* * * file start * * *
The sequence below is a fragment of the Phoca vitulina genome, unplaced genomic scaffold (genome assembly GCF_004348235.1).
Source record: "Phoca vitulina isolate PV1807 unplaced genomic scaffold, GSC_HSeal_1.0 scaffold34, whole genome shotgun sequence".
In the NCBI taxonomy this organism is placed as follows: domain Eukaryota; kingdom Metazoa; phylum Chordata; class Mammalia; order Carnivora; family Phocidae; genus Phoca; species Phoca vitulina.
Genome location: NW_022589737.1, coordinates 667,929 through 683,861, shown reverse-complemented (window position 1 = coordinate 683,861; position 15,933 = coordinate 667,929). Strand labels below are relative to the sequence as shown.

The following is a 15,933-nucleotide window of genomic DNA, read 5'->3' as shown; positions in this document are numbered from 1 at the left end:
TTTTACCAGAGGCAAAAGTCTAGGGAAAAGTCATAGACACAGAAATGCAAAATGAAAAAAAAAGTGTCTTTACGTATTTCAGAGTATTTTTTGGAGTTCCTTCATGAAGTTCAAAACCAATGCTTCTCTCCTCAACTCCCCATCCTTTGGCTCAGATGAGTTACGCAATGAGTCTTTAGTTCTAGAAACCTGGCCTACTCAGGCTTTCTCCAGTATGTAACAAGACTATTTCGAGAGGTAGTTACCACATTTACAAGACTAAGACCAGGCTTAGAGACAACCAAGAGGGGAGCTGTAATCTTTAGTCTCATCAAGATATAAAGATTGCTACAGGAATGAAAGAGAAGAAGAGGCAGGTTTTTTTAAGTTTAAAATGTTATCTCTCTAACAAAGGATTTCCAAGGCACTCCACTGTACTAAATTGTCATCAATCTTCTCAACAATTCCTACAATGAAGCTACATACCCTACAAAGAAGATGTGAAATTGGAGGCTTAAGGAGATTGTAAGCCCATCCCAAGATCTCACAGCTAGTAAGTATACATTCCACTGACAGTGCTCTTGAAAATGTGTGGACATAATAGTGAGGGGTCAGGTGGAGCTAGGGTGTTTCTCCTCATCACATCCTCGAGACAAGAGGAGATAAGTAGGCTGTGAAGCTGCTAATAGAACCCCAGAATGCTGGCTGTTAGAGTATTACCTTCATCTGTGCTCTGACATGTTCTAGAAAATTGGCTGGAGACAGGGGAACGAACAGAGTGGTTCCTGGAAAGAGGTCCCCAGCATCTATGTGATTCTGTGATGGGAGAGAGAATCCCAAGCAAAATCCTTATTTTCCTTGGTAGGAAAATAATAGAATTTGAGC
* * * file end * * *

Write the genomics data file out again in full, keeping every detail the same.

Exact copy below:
The sequence below is a fragment of the Phoca vitulina genome, unplaced genomic scaffold (genome assembly GCF_004348235.1).
Source record: "Phoca vitulina isolate PV1807 unplaced genomic scaffold, GSC_HSeal_1.0 scaffold34, whole genome shotgun sequence".
In the NCBI taxonomy this organism is placed as follows: domain Eukaryota; kingdom Metazoa; phylum Chordata; class Mammalia; order Carnivora; family Phocidae; genus Phoca; species Phoca vitulina.
Genome location: NW_022589737.1, coordinates 667,929 through 683,861, shown reverse-complemented (window position 1 = coordinate 683,861; position 15,933 = coordinate 667,929). Strand labels below are relative to the sequence as shown.

The following is a 15,933-nucleotide window of genomic DNA, read 5'->3' as shown; positions in this document are numbered from 1 at the left end:
TTTTACCAGAGGCAAAAGTCTAGGGAAAAGTCATAGACACAGAAATGCAAAATGAAAAAAAAAGTGTCTTTACGTATTTCAGAGTATTTTTTGGAGTTCCTTCATGAAGTTCAAAACCAATGCTTCTCTCCTCAACTCCCCATCCTTTGGCTCAGATGAGTTACGCAATGAGTCTTTAGTTCTAGAAACCTGGCCTACTCAGGCTTTCTCCAGTATGTAACAAGACTATTTCGAGAGGTAGTTACCACATTTACAAGACTAAGACCAGGCTTAGAGACAACCAAGAGGGGAGCTGTAATCTTTAGTCTCATCAAGATATAAAGATTGCTACAGGAATGAAAGAGAAGAAGAGGCAGGTTTTTTTAAGTTTAAAATGTTATCTCTCTAACAAAGGATTTCCAAGGCACTCCACTGTACTAAATTGTCATCAATCTTCTCAACAATTCCTACAATGAAGCTACATACCCTACAAAGAAGATGTGAAATTGGAGGCTTAAGGAGATTGTAAGCCCATCCCAAGATCTCACAGCTAGTAAGTATACATTCCACTGACAGTGCTCTTGAAAATGTGTGGACATAATAGTGAGGGGTCAGGTGGAGCTAGGGTGTTTCTCCTCATCACATCCTCGAGACAAGAGGAGATAAGTAGGCTGTGAAGCTGCTAATAGAACCCCAGAATGCTGGCTGTTAGAGTATTACCTTCATCTGTGCTCTGACATGTTCTAGAAAATTGGCTGGAGACAGGGGAACGAACAGAGTGGTTCCTGGAAAGAGGTCCCCAGCATCTATGTGATTCTGTGATGGGAGAGAGAATCCCAAGCAAAATCCTTATTTTCCTTGGTAGGAAAATAATAGAATTTGAGC